Comment

Most Service Engagement Agreements clearly establish the Plan Sponsor as controller, contracts the actuary or TPA as processor in accordance with Article 28(3), and as recipient as defined under Article 4(9) of the GDPR.

 

Establishing 'Filing System' Under Article 4(6)

 

Article 4(6) of the GDPR applies to the processing of personal data by both automated and manual means provided that the personal data are contained, or are intended to be contained, in a “filing system.”

 

Comment

Most actuaries and TPAs have valuation and recordkeeping systems that will meet the definition of a “filing system” as defined under Article 4(6).

 

Collecting and Disclosing Employee Census Data (Personal Data) from the Controller

 

The employee census data requested from the controller meets the definition of personal data as defined under Article 4(1) of the GDPR. Moreover, the disclosing of personal data by the controller to the processor and the recipient for processing, establishes the criteria for processing by the authority of the controller and processor under Article 6 of the GDPR.

 

Processing Personal Data Disclosed to the Recipient

 

Article 4(2) states that “processing means any operation or set of operations which is performed on personal data or on sets of personal data, whether or not by automated means, such as collection, recording, organisation, structuring, storage, adaptation or alteration, retrieval, consultation, use, disclosure by transmission, dissemination or otherwise making available, alignment or combination, restriction, erasure or destruction.”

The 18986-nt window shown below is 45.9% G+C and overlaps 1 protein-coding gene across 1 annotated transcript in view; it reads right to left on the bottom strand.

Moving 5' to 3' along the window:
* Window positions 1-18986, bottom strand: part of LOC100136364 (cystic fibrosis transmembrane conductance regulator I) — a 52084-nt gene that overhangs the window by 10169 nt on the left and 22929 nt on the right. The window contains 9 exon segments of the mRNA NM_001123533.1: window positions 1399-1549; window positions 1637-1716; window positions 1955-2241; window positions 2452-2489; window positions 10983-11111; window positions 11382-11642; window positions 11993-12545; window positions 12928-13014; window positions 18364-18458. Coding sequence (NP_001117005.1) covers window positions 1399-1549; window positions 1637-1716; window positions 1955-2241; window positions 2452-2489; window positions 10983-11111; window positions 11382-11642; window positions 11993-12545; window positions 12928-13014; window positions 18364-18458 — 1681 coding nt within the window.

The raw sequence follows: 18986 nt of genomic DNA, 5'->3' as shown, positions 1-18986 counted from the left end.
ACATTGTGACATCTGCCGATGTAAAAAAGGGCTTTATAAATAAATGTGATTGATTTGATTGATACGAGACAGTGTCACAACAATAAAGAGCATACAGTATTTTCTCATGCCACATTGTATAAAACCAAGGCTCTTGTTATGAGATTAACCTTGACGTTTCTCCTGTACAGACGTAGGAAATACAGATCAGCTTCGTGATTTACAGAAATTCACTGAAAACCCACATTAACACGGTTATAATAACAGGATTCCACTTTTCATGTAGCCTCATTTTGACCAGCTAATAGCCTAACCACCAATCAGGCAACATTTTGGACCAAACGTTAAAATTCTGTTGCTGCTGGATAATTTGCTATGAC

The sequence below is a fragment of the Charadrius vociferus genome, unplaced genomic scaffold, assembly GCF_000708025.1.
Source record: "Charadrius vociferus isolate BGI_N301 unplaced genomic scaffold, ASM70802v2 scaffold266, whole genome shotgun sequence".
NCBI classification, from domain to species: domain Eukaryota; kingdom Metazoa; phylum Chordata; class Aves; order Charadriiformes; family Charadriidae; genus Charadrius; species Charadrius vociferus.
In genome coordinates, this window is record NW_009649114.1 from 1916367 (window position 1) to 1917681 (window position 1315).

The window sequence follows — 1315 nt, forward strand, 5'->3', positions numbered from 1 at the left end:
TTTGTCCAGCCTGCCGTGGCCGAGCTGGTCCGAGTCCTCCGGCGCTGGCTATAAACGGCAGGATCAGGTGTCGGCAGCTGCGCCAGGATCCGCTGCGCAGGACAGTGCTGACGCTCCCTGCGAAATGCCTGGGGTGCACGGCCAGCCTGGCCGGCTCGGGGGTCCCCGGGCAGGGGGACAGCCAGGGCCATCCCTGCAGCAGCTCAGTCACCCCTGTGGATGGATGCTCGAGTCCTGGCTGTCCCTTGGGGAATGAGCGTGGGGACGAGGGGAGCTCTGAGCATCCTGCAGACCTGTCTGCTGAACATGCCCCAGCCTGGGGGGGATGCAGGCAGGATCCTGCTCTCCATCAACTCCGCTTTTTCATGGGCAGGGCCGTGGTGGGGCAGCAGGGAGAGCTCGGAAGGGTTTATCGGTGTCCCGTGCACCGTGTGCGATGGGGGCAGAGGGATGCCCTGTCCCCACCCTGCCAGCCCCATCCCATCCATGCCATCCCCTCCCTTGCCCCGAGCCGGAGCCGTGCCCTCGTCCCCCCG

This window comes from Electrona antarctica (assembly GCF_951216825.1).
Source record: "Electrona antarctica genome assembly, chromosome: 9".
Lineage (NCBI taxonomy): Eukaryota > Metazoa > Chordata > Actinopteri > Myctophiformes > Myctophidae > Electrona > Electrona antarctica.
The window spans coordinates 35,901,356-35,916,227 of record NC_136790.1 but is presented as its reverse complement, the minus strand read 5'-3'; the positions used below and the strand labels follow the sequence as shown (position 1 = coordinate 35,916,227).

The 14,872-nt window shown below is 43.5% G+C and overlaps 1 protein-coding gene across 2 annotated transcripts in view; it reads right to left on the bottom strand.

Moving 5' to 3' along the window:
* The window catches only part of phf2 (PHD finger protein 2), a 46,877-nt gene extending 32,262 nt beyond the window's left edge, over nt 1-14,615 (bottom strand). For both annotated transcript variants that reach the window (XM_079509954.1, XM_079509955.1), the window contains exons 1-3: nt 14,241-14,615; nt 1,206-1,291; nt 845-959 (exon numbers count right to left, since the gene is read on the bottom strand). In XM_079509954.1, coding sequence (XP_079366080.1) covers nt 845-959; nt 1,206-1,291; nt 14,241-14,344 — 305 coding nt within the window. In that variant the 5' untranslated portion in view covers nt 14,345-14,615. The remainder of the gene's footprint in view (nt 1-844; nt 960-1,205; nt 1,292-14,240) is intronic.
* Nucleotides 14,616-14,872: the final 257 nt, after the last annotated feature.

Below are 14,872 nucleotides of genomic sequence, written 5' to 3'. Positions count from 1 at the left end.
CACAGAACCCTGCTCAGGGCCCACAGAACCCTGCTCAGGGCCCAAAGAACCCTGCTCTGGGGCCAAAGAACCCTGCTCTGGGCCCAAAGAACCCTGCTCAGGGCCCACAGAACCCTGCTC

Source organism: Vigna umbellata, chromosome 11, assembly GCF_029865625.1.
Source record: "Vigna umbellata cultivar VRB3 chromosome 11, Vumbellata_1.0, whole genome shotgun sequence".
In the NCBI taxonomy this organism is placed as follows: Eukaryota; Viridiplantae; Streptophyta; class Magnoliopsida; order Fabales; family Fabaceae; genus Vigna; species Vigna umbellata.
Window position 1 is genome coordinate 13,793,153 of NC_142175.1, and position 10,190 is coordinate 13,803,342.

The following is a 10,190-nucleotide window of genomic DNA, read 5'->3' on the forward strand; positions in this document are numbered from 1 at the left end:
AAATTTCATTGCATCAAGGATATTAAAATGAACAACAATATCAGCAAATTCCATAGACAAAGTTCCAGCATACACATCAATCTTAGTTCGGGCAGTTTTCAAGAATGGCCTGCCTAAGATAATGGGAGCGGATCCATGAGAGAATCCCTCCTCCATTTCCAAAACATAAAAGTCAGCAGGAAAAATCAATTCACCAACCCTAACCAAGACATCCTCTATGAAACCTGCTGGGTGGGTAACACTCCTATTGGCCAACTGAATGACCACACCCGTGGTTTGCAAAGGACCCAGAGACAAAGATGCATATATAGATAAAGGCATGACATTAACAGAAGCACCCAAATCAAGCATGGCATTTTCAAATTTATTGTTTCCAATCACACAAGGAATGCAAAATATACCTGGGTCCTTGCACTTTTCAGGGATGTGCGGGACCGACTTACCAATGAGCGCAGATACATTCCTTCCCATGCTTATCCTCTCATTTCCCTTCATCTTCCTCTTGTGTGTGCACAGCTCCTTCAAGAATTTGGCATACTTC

Prohibitions Under Article 9(1) of the GDPR

 

Article 9(1)-Processing of special categories of personal data states that the “Processing of personal data revealing racial or ethnic origin, political opinions, religious or philosophical beliefs, or trade union membership, and the processing of genetic data, biometric data for the purpose of uniquely identifying a natural person, data concerning health or data concerning a natural person’s sex life or sexual orientation shall be prohibited.” However, Article 9(2) states that “Paragraph (1) shall not apply if one of the following applies...” The exceptions to Article 9(1) are located under Article 9 point (2)(a) thru point (2(j). Please see Article 9 point (2)(a) thru point (2(j).

 

Annual Individual Participant Statements Satisfy Recital 42, Article 12 and Article 13 of the GDPR

 

Recital 42-Burden of proof and requirements for consent states, in pertinent part, that “Where processing is based on the data subject’s consent, the controller should be able to demonstrate that the data subject has given consent to the processing operation. In particular in the context of a written declaration on another matter, safeguards should ensure that the data subject is aware of the fact that and the extent to which consent is given.”

 

Comment

The annual individual participant statements, displaying personal data among other things, provided to the controller by the processor to be distributed to plan participants, including data subjects, “demonstrates that the data subjects has given consent to the processing operation” as required under Recital 42, and satisfies Article 12 and Article 13[5] of the GDPR annually.